Sunday 21 Dec 2014
There’s a quiz doing the rounds on Facebook about Greece’s radical left opposition party Syriza, called “Are You Syriza Enough?”.
The last question is: “Do you think Syriza will succeed as a government?”.
The choice of answers are not flattering to the far left party’s prospects: No, No way, Haha No, or Nobody believes that.
As the deadline for electing a president looms, and after that an election and possible Syriza government, it’s worth looking at the challenges facing the party’s leader, Alexis Tsipras, if he becomes prime minister.
Because while much of Greek politics is driven by debt, secrecy, rumours and cliques, debt figures don’t lie and nor do tax revenues – at least, not when they’re properly monitored.
Whether the next government is a revamped coalition led by the current prime minister’s New Democracy, or one led by Syriza, it will face the same, harsh debt dynamics.
In this post I will try to make sense of the debt picture – drawing on financial market research notes from Eurobank, Renaissance Capital and BoAML – and interviews with two Syriza economic policymakers, conducted in mid-December 2014.
Greece by numbers
Let’s start with the facts. Greece owes 319bn euros divided as follows:
– 205bn to Euro area governments
– 27bn to the ECB
– 31bn to the IMF
– 56bn to private bondholders
Though this is a massive debt, four years of bitter austerity have managed to get the public finances under control.
Unlike Britain, Greece now runs balanced books year on year and is set to run a surplus – though there is an argument with its lenders about how real that is.
21 Alexis Tsipras g w Greece election: opposition partys main enemy will be time
The bailout by the Troika (ECB/IMF and EU) is set to end in February 2015. After that, the current centre-right coalition led by Antonis Samaras faces the need to borrow 22bn euros in fiscal years 2015 and 2016.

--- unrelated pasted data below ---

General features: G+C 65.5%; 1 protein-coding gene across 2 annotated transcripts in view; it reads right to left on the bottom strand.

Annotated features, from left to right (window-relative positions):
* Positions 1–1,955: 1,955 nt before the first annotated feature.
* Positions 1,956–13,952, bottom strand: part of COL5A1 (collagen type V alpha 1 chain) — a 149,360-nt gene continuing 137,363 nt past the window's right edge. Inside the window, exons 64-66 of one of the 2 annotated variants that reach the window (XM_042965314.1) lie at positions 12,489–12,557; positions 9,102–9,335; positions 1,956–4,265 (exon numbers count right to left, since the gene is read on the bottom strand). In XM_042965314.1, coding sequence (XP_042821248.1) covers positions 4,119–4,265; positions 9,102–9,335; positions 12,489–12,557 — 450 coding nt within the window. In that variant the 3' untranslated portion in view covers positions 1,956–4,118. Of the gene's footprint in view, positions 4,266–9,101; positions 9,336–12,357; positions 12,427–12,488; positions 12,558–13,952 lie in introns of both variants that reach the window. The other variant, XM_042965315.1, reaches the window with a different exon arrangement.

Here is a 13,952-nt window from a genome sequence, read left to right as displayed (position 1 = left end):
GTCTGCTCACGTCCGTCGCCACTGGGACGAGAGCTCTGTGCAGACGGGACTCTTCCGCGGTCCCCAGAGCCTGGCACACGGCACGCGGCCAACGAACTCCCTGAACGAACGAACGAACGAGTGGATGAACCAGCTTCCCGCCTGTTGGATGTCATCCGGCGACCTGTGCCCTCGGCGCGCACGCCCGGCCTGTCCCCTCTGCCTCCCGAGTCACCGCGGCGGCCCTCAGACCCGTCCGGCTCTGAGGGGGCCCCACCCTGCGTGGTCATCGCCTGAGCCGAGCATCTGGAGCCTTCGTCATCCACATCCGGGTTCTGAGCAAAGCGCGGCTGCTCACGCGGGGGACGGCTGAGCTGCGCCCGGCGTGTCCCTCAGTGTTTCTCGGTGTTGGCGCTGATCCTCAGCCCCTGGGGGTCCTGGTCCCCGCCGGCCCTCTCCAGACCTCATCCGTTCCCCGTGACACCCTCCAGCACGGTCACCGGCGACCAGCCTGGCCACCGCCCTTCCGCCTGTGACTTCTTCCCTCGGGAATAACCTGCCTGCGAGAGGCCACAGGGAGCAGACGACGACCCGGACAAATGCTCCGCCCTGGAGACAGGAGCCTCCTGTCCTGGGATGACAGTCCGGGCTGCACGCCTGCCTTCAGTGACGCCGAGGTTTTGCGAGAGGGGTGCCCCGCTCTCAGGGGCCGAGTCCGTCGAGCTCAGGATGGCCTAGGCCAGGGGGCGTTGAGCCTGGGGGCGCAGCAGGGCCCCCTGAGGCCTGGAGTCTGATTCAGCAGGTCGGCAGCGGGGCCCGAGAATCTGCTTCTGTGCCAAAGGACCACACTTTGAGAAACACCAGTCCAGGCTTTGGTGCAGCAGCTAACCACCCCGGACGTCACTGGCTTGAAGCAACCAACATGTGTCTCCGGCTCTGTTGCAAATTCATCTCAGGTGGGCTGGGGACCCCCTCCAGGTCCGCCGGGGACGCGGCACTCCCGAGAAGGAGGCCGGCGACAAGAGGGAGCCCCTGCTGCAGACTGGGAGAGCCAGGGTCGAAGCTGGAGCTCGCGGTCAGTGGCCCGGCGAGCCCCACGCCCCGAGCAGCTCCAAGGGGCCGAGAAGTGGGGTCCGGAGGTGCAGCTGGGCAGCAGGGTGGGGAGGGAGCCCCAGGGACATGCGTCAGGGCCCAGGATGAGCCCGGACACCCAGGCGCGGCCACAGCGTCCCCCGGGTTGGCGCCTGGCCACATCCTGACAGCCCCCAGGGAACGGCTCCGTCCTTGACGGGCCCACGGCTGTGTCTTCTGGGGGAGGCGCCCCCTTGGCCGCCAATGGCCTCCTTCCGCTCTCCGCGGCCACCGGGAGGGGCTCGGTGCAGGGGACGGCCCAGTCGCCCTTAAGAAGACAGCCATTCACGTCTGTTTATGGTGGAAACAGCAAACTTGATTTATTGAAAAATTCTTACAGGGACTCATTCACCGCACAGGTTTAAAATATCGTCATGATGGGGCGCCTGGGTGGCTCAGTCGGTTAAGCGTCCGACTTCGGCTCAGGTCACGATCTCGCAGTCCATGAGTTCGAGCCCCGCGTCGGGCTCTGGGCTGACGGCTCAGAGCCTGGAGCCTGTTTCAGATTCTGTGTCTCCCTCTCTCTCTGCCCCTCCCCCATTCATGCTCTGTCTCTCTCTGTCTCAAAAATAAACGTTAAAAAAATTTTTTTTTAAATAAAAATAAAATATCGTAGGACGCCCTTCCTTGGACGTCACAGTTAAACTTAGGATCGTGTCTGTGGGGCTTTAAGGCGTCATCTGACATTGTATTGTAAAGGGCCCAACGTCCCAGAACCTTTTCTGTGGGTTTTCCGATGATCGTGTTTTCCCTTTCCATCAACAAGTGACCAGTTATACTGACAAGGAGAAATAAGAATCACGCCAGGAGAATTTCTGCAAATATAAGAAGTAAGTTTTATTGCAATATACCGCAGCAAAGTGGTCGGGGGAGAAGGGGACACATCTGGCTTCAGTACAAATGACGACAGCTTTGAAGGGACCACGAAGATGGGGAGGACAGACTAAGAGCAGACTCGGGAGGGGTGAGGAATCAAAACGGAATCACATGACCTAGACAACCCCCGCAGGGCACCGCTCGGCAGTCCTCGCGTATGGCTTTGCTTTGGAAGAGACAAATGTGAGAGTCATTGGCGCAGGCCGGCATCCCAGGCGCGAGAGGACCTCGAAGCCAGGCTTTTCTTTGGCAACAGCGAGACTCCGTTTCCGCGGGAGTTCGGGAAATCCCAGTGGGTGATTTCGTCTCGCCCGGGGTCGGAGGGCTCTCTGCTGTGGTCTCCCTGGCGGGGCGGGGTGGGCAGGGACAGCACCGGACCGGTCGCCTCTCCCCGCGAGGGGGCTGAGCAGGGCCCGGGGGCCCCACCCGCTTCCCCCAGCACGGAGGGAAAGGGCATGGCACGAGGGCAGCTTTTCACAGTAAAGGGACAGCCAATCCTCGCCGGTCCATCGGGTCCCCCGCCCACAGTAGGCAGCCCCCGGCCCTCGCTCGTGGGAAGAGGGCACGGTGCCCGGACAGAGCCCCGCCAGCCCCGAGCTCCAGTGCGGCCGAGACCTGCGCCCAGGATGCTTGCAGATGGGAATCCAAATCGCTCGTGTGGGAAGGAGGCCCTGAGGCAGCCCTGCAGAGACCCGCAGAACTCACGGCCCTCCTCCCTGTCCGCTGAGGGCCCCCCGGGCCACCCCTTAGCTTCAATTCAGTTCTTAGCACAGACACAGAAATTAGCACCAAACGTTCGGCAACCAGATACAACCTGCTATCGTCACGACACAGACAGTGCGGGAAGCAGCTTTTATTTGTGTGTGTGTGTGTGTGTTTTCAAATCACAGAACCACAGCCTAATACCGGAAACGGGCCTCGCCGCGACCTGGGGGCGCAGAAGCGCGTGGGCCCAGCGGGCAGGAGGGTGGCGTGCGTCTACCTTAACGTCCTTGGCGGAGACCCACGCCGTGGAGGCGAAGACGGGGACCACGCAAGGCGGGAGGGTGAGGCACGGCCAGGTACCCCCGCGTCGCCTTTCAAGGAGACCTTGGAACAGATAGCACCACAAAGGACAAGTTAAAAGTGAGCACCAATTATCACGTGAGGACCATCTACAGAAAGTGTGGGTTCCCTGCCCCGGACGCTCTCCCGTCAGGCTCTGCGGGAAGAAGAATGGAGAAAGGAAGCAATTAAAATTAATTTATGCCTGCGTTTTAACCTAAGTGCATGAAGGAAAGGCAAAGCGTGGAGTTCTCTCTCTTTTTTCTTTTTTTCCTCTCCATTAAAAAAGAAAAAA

Eurobank analysts say the solution being discussed is for the EU to extend an “enhanced conditions credit line” from the ESM bailout fund of 9.5bn euros over two years; and for the IMF to lend 12.5bn euros, meeting Greece’s needs.
But since the original bailout only postponed crunch-time on repaying this massive 319bn euro debt, most observers think there will have to be a further writedown of the debt.
One suggestion is for the EU to extend repayment of its debt by 20 years, which would be the euqivalent of writing off about 50bn euros, plus zero interest for 10 years, plus a very low fixed interest rate on the EU loans of 0.6 per cent .
This is the “theoretic” debt write off modelled in a note by Eurobank Global Markets Research on 17 December 2014, and can be taken as close to what’s being discussed.
Looking long term
Such a debt writedown would only affect “official sector” – that is, EU – lenders and would reduce Greece’s debt to GDP by a massive 25 per cent in the years 2033-2042 (yes, bond markets think that far ahead). But the situation would then deteriorate rapidly from 2043 to 2064.
To get this the short-term 22bn euros, the Samaras government has to sign up to more austerity, and end its feud with the Troika over the real state of public finances.
As the austerity involves further wage cuts and further attacks on employment rights, it is unsure it can make it happen. Hence the current crisis.
It needs a better mandate to do this deal and has effectively provoked the presidential election as a way of getting a confidence vote for its strategy.
21 Antonis Samaras g w Greece election: opposition partys main enemy will be time
Now let’s look at Syriza’s plan.
It says it will negotiate with the EU for the write-off of half the 319bn euros.
It will not try to get a write-off from the private sector, and will pay back IMF loans in full, so all the pain falls on the EU and ECB. After that it wants the ECB to buy all Greek debt at zero interest for the next 60 years.
If you compare this to the Eurobank “theoretic” solution, it is much more favourable to Greece but technically at least on the same planet.